- Sareetha v. T. Venkata Subbaiah
The Andhra Pradesh High Court rendered a crucial verdict, deeming the legality of RCR (Restitution of Conjugal Rights) within the Hindu Marriage Act as null and void.The argument presented was that Section 9 of the Hindu Marriage Act violated Articles 14, 19, and 21 of the Constitution. The Court agreed with this contention, affirming that the RCR solution was deemed unconstitutional as it transferred the authority over sexual relations from the woman to the State.This, in turn, infringed upon an individual’s personal autonomy as protected by Article 21 of the Constitution.
Furthermore,the Court recognized that this provision would have a negative impact on women and underscored the significance of women’s sexual autonomy. Notably, the Court also recognized the possibility of forced sexual relations within the realm of marriage, an acknowledgment that is uncommon in legal decisions.Yet, the Court ultimately determined that the idea of RCR was incompatible with the concept of the ‘marital sphere’.
- State of Maharashtra v. Madhukar Narayan Mardikar
The Bombay High Court ruled that “forced sexual intercourse by a husband with his wife who is living separately amounts to rape under Section 376 of the Indian Penal Code (1860)”.
- Independent Thought v. Union of India
The court deemed Exception 2 to Section 375 of the Indian Penal Code (IPC) as unconstitutional. This exception, which excluded sexual intercourse between a man and his wife above the age of 15 from being categorized as rape, was found to infringe upon the rights of minors. It was also ruled as unjust, biased, and in contradiction with the constitutional ideals of fairness, safeguarding, and respect for human dignity.The court clarified that sexual intercourse with a girl below the age of 18, whether she is married or unmarried, is considered rape under Section 375 of the IPC.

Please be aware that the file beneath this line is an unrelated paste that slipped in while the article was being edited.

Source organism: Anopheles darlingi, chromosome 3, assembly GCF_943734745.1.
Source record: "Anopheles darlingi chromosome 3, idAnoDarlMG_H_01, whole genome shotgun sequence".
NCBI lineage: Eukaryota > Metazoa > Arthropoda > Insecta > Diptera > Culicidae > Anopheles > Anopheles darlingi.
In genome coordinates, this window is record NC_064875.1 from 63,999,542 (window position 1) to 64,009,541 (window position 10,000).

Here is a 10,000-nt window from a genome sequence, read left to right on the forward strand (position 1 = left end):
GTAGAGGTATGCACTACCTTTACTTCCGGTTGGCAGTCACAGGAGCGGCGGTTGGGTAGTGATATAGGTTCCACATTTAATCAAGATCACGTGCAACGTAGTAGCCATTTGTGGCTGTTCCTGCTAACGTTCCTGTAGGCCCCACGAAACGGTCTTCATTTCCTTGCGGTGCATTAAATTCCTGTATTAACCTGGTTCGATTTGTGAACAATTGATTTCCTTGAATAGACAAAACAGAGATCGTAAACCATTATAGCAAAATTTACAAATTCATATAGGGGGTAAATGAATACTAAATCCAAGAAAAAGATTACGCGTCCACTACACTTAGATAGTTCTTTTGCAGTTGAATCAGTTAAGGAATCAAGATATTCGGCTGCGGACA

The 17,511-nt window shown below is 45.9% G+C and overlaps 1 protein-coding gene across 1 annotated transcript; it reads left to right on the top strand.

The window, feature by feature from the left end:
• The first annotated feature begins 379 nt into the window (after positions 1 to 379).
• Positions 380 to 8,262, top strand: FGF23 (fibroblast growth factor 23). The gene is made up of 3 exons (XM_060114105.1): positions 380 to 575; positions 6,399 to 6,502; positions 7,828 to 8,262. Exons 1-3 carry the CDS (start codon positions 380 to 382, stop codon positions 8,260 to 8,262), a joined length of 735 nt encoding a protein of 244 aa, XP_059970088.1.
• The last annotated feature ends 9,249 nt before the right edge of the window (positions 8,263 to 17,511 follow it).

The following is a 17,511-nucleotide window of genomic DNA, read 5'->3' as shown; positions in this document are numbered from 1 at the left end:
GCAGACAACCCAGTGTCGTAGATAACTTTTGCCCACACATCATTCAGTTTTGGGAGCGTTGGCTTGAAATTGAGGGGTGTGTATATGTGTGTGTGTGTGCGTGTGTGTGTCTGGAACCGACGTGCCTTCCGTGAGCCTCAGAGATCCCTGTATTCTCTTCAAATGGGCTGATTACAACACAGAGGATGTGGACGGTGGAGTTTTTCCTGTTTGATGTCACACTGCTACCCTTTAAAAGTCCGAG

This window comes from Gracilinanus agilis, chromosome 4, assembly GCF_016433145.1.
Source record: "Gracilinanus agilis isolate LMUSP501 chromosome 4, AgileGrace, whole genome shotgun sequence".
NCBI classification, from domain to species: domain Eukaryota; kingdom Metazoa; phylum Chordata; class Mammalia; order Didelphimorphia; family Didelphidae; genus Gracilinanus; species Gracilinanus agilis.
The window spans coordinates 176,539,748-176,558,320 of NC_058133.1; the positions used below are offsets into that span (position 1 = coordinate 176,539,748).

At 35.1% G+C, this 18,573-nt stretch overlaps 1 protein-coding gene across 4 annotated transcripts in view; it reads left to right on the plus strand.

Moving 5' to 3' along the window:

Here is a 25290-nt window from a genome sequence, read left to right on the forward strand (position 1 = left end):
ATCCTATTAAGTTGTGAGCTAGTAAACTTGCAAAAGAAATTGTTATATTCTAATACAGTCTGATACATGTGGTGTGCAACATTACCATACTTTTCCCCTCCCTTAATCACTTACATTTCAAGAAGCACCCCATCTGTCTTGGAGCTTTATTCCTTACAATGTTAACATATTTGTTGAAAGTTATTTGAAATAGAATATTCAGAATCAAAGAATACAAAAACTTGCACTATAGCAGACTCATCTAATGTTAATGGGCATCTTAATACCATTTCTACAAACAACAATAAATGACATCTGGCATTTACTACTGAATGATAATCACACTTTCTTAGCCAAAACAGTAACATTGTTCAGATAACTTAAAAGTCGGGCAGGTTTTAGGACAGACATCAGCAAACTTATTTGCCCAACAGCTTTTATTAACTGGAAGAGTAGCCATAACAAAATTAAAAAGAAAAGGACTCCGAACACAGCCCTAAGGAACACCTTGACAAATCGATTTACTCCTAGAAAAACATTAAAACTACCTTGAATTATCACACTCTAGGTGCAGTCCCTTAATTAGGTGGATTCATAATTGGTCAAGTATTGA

- Hrishikesh Sahoo v State of Karnataka
The Supreme Court of India is poised to make a decisionon the constitutionality of the ‘marital rape exception,’ a provision under Section 376 of the Indian Penal Code, 1860, which excludes husbands from being charged with rape for non-consensual intercourse with their wives. The case stems from a complaint filed in 2017 by a woman against her husband, Hrishikesh Sahoo, who faced multiple charges, including rape and cruelty. Sahoo contested the charges at the Karnataka High Court, invoking the marital rape exception, but the Court rejected his plea in February 2022, citing the exception as regressive and violative of the wife’s right to equality.
Sahoo subsequently filed a Special Leave Petition at the Supreme Court challenging the High Court’s decision. An interim stay on the High Court judgment was granted in July 2022. Meantime, an NGO and other parties filed petitions against the marital rape exceptionat the Delhi High Court. In 2022, the judges delivered a split verdict, with one deeming the exception unconstitutional due to discrimination and violation of a woman’s bodily autonomy, while the other considered it legally justifiable within the institution of marriage.
In late 2022, Dalit activist Ruth Manorama filed a fresh petition at the Supreme Court challenging the marital rape exception. This petition, along with the earlier ones, has been consolidated and listed for hearing on March 21, 2023.
SOCIETAL AND PSYCHOLOGICAL IMPACT OF MARITAL RAPE
- Psychological Trauma: Marital rape survivors often suffer from severe psychological trauma, including anxiety, depression, PTSD, and a pervasive sense of fear and helplessness.
- Loss of Autonomy and Dignity: Being violated by an intimate partner undermines a person’s sense of autonomy and dignity, leading to feelings of powerlessness and degradation.
- Erosion of Self-Worth: Enduring abuse erodes a survivor’s self-worth and confidence, making it challenging to assert themselves or believe in their own value.